How a Bowl of Soup Changed My Life
Samantha Feld
sfeld857@uwsp.edu
The most treasured recipes in any culture are the ones that have been perfected over years and passed down generation after generation.
 
A couple weeks ago my sister and I spent an afternoon digging deep into our grandma’s recipe boxes. We became mesmerized by first, the beauty of our relative’s perfect cursive on obviously loved notecards; secondly, how my grandma could remember how to make literally every recipe without looking at the card; and lastly, just how much history those recipes on those cards held. We laughed as we shared memories of past Passover dinners, and reflected on the lessons we learned about the Jewish culture as well as the history of our own family on those evenings.
 
The Matzo Ball soup that cures every evil.  Photo by Sam Feld.
 
 
My earliest memories of Passover begin in my grandma’s apartment; rummaging through her jewelry dresser while the adults discussed politics and the Chicago Cubs and the smells of latkes and matzo ball soup embraced the air. In between wearing as much jewelry as possible and staring at Lake Michigan from the window, I would catch glimpses of the creation of these special meals, and in these moments my relatives would share their words of wisdom with my sisters and I. As soon as dinner began, my relatives would always reminisce about the story of their parents’ trip from Russia to America. I’ve heard this story hundreds of times but it never gets old. Whenever I am told this story, to this day, I am reminded of their bravery and their resilience. These moments of shared tradition taught me what it meant to be a strong Jewish woman, and as I grew older I credit my strength, and my ability to make a mean bowl of matzo ball soup, all to them.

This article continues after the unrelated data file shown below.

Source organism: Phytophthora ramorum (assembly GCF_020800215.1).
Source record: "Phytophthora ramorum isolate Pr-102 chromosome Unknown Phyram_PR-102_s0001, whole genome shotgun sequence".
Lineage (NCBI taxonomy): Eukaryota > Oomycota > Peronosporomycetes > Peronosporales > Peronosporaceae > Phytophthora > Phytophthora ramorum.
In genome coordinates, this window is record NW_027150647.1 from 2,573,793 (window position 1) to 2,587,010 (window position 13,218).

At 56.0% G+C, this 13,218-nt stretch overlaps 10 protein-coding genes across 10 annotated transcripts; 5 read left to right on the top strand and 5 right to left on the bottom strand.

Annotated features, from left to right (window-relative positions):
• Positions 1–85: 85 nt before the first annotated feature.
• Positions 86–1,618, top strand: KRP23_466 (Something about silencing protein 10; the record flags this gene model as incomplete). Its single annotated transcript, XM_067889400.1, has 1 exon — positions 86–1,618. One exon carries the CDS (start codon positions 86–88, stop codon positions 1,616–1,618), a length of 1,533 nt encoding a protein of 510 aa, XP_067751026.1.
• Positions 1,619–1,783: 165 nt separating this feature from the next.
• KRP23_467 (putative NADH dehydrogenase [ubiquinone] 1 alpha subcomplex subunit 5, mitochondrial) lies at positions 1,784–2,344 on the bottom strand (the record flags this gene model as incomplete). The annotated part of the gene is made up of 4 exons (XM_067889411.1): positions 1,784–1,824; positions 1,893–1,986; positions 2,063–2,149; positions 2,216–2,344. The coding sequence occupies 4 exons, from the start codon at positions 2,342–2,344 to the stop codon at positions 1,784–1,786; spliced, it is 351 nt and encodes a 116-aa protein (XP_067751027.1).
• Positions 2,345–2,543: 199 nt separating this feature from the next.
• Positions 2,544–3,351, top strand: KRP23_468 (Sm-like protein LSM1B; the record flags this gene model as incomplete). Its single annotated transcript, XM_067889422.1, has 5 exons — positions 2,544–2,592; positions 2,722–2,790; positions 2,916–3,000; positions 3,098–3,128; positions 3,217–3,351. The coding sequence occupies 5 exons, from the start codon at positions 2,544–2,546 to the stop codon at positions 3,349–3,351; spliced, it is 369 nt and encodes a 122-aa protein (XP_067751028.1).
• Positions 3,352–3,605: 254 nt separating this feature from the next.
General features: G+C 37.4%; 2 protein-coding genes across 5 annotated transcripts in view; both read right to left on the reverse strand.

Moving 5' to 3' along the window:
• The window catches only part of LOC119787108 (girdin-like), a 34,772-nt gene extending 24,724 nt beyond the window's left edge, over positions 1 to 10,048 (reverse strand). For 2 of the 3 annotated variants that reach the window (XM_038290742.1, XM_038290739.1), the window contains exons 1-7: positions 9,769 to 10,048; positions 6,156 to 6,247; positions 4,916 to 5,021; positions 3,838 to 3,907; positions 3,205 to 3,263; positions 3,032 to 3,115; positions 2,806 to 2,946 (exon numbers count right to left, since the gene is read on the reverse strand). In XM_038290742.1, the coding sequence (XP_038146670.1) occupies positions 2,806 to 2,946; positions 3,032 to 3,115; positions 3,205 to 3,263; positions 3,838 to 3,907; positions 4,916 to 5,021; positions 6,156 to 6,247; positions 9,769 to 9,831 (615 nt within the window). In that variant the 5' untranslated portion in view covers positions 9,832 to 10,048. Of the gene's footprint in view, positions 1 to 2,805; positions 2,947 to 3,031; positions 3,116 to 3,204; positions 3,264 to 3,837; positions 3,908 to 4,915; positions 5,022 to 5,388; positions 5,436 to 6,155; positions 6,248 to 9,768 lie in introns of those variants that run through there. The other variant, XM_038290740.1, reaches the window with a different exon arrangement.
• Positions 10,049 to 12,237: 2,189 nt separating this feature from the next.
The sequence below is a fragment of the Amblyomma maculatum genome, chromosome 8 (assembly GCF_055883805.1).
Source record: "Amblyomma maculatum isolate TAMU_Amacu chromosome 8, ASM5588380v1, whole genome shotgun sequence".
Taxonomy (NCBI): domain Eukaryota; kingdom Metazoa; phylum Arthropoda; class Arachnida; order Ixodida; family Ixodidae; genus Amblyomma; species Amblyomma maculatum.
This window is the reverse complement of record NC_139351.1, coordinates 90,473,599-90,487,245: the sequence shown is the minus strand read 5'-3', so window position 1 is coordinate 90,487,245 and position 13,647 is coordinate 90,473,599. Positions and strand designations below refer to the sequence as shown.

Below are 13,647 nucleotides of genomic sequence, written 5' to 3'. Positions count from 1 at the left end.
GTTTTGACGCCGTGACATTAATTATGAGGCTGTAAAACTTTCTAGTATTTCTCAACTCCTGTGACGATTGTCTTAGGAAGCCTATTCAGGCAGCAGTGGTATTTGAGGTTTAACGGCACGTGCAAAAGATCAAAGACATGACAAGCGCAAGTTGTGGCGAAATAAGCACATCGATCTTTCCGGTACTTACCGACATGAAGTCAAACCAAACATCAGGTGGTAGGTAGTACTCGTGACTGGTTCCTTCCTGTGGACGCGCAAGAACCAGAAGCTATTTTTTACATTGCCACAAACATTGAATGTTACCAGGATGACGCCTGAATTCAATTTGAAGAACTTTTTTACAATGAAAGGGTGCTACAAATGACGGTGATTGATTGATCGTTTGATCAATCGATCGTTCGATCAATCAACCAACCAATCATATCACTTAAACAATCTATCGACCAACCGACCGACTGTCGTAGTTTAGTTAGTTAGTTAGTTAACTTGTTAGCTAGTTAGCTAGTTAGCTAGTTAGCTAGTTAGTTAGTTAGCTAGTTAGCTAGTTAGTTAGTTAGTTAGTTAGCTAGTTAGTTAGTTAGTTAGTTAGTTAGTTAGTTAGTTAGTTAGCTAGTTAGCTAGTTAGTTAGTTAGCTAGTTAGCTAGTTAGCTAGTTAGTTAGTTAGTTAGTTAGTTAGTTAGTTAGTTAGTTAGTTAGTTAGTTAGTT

In honor of Passover beginning this Friday night, I’ve included the Matzo Ball Soup recipe my sister and I wrote down that afternoon. This soup is sure to cure sickness, heartbreak, sadness, and even artist’s block- I promise.
Matzo Balls Makes 8 to 12 matzo balls
1/2 cup matzo meal
2 eggs, lightly beaten
2 tablespoons vegetable oil
1 teaspoon salt
1/4 teaspoon black pepper
2 tablespoons chicken or vegetable stock
For Soup
2 to 3 quarts chicken or vegetable stock
1 carrot, thinly sliced Chopped vegetables of your choice.
A few sprigs of dill
Mix all matzo ball ingredients in a bowl. Cover and place in the refrigerator for 30 minutes.
Bring 1 1/2 quarts of well-salted water to a brisk boil in a medium sized pot.
 
Reduce the flame. Run your hands under water so they are thoroughly wet. Form matzo balls by dropping spoonfuls of matzo ball batter approximately 1 inch in diameter into the palm of your wet hands and rolling them loosely into balls. Drop them into the simmering salt water one at a time. Cover the pot and cook them for 30 to 40 minutes.
 
About ten minutes before the matzo balls are ready, bring prepared chicken or vegetable stock to a simmer with the sliced carrot and other chopped vegetables of your choice in it. Ladle some soup and a couple matzo balls into each bowl and top with a couple snips of dill. Eat immediately.